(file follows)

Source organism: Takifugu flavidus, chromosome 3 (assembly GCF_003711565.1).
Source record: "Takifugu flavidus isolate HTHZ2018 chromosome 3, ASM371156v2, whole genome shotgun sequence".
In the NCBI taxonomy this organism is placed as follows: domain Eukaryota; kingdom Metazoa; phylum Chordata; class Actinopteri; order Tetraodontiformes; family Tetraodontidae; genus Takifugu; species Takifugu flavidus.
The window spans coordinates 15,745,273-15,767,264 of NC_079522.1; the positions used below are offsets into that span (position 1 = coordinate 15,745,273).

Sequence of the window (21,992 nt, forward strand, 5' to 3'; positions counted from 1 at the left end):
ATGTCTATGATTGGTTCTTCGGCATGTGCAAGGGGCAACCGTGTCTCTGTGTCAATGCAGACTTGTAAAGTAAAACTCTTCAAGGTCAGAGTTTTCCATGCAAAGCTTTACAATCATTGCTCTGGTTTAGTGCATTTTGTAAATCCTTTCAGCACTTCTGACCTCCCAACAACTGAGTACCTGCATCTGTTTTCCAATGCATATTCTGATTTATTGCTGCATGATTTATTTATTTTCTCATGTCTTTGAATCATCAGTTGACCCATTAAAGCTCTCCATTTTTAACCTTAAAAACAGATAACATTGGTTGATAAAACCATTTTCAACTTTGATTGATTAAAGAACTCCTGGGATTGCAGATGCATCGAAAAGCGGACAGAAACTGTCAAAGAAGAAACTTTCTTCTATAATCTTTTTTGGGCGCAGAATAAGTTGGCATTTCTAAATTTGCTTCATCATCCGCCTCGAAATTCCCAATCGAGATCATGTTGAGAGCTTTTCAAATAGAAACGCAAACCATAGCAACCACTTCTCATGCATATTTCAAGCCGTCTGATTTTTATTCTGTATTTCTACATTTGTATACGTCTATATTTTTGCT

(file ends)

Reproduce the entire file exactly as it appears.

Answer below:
Source organism: Takifugu flavidus, chromosome 3 (assembly GCF_003711565.1).
Source record: "Takifugu flavidus isolate HTHZ2018 chromosome 3, ASM371156v2, whole genome shotgun sequence".
In the NCBI taxonomy this organism is placed as follows: domain Eukaryota; kingdom Metazoa; phylum Chordata; class Actinopteri; order Tetraodontiformes; family Tetraodontidae; genus Takifugu; species Takifugu flavidus.
The window spans coordinates 15,745,273-15,767,264 of NC_079522.1; the positions used below are offsets into that span (position 1 = coordinate 15,745,273).

Sequence of the window (21,992 nt, forward strand, 5' to 3'; positions counted from 1 at the left end):
ATGTCTATGATTGGTTCTTCGGCATGTGCAAGGGGCAACCGTGTCTCTGTGTCAATGCAGACTTGTAAAGTAAAACTCTTCAAGGTCAGAGTTTTCCATGCAAAGCTTTACAATCATTGCTCTGGTTTAGTGCATTTTGTAAATCCTTTCAGCACTTCTGACCTCCCAACAACTGAGTACCTGCATCTGTTTTCCAATGCATATTCTGATTTATTGCTGCATGATTTATTTATTTTCTCATGTCTTTGAATCATCAGTTGACCCATTAAAGCTCTCCATTTTTAACCTTAAAAACAGATAACATTGGTTGATAAAACCATTTTCAACTTTGATTGATTAAAGAACTCCTGGGATTGCAGATGCATCGAAAAGCGGACAGAAACTGTCAAAGAAGAAACTTTCTTCTATAATCTTTTTTGGGCGCAGAATAAGTTGGCATTTCTAAATTTGCTTCATCATCCGCCTCGAAATTCCCAATCGAGATCATGTTGAGAGCTTTTCAAATAGAAACGCAAACCATAGCAACCACTTCTCATGCATATTTCAAGCCGTCTGATTTTTATTCTGTATTTCTACATTTGTATACGTCTATATTTTTGCT